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25.6.15.1 Overview of TLS for NDB Cluster

TLS can be used to secure network communications in NDB Cluster 8.3 and later. NDB Transporter connections secured by TLS use TLS mutual authentication, in which each node validates the certificate of its peer. A node certificate can also be bound to a particular hostname; in this case, a peer authorizes the certificate only if the hostname can be verified.

A node's own certificate file contains the entire chain of trust it uses to validate the certificates of its peers. This usually includes only its own certificate and that of the issuing CA, but may include additional CAs. Because an NDB cluster is considered a realm of trust, the CA should be limited in scope to a single cluster.

In order to obtain signed node certificates, it is necessary first to create a Certification Authority (CA). When TLS is deployed, every node has an authentic certificate, which is signed by the CA. Only the administrator (DBA) should have access to the private CA signing key with which valid node certificates are created.

Hostname bindings are created for management and API node certificates by default. Since NDB Cluster data nodes are already subject to hostname checks as part of node ID allocation, the default behavior is to not add an additional hostname check for TLS.

A certificate is no longer valid upon arrival of the expiration date. To minimize the impact of certificate expiration on system availability, a cluster should have several certificates with staggered expiration dates; client certificates should expire earliest, followed by data node certificates, and then by management server certificates. To facilitate staggered expiration, each certificate is associated with a node type; a given node uses keys and certificates of the appropriate type only.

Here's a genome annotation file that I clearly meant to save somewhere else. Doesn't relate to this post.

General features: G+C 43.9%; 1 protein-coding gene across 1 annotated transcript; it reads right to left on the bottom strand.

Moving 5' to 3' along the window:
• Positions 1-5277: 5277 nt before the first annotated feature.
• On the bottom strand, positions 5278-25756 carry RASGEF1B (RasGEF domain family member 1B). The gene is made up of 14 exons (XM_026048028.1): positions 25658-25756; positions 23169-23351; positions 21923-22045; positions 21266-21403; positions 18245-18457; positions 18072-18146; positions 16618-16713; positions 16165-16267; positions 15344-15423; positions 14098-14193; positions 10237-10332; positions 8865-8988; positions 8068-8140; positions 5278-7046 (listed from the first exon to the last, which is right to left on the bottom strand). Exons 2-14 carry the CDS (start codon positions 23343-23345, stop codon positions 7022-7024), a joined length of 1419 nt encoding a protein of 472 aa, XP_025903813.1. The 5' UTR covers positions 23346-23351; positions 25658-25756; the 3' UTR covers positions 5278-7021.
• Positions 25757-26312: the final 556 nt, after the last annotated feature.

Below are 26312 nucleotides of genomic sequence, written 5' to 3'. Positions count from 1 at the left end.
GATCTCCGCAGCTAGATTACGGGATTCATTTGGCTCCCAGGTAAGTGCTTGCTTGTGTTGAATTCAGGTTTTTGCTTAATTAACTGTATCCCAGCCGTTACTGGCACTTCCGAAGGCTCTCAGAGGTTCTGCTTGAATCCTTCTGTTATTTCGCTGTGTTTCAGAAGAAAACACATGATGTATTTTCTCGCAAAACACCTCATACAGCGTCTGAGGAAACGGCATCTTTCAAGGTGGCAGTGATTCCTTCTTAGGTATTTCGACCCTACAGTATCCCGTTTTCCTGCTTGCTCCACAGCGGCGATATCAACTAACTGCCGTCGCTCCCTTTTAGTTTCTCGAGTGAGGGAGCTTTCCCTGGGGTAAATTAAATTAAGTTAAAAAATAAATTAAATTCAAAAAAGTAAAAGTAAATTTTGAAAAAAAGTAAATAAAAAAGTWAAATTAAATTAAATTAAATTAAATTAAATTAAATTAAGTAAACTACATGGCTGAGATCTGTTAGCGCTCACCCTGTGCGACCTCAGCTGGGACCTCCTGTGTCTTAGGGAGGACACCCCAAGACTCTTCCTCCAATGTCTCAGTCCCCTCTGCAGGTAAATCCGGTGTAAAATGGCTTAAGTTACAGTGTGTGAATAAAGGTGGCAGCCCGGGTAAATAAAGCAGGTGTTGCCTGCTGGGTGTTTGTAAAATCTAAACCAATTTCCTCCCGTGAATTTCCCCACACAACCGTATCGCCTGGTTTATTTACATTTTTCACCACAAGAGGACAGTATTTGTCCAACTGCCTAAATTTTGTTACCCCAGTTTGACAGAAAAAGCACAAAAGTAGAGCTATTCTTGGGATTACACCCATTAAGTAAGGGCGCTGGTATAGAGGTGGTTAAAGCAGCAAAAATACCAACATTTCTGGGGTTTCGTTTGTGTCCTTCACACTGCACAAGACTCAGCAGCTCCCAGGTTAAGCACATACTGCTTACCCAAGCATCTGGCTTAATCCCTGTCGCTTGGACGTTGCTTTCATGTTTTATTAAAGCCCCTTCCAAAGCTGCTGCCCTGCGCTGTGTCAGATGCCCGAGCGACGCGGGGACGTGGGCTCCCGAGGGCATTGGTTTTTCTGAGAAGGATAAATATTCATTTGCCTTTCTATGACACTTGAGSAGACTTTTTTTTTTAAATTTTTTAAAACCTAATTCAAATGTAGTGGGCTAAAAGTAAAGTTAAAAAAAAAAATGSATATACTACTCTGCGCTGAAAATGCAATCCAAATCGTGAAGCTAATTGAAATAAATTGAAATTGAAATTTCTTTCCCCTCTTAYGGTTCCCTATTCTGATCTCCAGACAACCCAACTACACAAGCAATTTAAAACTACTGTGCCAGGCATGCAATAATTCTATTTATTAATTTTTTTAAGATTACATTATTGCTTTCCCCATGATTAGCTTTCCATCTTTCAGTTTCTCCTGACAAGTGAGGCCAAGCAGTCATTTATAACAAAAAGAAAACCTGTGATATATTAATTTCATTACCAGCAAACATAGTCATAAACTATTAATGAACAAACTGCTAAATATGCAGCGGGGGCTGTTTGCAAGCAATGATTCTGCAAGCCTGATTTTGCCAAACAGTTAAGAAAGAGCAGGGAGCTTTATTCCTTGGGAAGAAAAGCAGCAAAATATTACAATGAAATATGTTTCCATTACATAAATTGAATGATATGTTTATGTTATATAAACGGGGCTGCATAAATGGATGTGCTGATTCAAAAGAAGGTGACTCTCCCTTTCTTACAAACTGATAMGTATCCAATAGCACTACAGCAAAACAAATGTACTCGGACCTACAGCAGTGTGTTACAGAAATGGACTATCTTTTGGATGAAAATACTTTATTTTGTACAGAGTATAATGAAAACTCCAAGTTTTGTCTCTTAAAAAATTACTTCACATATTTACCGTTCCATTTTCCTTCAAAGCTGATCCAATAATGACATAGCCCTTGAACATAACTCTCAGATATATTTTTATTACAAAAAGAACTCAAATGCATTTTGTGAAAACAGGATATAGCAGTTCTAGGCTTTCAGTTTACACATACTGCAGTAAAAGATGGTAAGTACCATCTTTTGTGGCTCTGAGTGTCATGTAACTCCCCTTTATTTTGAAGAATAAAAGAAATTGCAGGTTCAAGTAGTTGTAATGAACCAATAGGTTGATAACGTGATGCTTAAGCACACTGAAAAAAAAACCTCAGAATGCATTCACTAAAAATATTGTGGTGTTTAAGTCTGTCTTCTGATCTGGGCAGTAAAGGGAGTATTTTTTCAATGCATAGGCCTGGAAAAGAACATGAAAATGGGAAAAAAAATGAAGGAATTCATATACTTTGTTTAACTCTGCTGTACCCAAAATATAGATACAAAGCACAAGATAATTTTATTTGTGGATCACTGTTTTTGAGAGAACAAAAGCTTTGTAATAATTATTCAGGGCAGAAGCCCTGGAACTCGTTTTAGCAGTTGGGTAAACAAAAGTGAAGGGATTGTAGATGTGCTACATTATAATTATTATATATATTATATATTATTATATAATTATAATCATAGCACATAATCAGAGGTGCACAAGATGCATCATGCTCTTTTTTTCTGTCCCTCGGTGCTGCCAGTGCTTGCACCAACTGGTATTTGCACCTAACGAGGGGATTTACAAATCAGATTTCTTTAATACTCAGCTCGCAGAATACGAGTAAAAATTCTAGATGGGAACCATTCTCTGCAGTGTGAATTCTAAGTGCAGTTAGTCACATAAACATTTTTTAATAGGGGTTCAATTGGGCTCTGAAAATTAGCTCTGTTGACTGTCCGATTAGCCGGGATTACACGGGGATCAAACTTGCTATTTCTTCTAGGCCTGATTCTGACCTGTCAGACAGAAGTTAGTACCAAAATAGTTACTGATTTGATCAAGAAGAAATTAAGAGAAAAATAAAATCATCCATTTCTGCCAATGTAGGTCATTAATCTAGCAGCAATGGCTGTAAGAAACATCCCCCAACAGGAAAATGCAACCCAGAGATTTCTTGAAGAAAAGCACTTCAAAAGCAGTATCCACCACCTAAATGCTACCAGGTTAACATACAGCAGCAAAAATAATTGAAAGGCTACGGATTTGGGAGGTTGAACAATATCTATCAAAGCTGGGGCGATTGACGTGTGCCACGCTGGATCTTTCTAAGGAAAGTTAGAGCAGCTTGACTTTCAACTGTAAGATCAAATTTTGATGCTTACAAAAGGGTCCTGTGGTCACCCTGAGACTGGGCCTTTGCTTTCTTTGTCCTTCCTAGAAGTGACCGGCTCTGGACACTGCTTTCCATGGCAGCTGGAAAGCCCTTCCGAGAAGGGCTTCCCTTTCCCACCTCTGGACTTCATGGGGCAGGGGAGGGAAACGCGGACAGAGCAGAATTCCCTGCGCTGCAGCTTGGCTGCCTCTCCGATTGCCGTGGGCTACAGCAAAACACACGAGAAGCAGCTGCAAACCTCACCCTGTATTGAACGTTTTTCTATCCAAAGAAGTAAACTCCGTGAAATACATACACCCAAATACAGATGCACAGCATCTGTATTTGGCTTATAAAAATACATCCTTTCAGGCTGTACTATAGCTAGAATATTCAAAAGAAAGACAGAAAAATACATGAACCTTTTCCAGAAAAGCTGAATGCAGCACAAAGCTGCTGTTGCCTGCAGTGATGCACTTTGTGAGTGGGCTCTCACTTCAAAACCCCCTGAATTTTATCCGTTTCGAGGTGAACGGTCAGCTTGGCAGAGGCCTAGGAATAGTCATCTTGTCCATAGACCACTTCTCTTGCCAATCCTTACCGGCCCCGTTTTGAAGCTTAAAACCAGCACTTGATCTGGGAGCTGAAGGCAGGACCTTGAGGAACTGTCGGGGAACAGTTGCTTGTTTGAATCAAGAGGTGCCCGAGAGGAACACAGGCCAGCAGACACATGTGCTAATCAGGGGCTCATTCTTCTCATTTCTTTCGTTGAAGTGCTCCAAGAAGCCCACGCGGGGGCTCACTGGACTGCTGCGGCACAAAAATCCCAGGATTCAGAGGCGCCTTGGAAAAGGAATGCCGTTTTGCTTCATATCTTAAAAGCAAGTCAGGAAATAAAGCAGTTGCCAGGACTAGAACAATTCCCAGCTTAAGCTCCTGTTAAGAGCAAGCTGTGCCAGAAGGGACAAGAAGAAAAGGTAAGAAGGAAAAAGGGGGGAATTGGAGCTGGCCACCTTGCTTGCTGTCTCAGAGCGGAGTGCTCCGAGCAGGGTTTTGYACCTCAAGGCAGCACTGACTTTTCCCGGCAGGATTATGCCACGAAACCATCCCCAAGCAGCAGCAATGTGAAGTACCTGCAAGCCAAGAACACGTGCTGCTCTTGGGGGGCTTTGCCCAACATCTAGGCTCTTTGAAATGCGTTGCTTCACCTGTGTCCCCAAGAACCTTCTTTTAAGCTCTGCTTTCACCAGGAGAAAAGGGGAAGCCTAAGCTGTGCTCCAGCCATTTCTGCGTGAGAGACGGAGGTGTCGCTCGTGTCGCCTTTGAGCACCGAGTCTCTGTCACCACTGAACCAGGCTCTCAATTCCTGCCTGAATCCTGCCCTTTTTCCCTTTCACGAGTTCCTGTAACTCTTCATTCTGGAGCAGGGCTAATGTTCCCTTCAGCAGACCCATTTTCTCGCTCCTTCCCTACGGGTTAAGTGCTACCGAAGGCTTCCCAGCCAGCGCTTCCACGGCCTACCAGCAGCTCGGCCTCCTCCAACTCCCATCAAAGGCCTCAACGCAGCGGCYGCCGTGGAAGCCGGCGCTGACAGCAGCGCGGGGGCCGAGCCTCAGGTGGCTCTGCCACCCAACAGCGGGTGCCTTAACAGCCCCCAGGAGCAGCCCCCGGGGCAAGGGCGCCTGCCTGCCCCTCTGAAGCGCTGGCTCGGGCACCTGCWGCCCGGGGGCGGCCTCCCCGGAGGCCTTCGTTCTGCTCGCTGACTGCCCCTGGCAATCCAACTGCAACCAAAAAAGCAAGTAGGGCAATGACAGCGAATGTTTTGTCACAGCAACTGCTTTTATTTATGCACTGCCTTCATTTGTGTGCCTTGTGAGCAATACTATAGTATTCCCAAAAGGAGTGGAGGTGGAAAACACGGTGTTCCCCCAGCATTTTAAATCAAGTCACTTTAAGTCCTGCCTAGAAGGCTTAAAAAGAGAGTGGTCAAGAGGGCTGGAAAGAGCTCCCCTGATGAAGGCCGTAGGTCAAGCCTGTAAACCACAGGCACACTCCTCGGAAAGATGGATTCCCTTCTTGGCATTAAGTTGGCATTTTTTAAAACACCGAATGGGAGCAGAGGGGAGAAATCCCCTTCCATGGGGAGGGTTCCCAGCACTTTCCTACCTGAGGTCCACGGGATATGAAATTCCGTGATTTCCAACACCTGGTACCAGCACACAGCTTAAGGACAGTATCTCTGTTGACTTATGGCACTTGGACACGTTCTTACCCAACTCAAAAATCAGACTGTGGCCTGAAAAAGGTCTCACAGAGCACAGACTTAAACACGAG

Private keys are created in place; copying of files containing private keys is minimized. Both private keys and certificates are labeled as either active (current) or pending. It is possible to rotate keys to allow for pending keys to replace active keys before the active keys expire.

Due to the potentially large numbers of files involved, NDB follows several naming conventions for files storing keys, signing requests, and certificates. These names are not user configurable, although the directories where these files are stored can be determined by the user.

By default, NDB Cluster CA private keys are protected by a passphrase which must be provided when creating a signed node certificate. Node private keys are stored unencrypted, so that they can be opened automatically at node startup time. Private key files are read-only (Unix file mode 0400).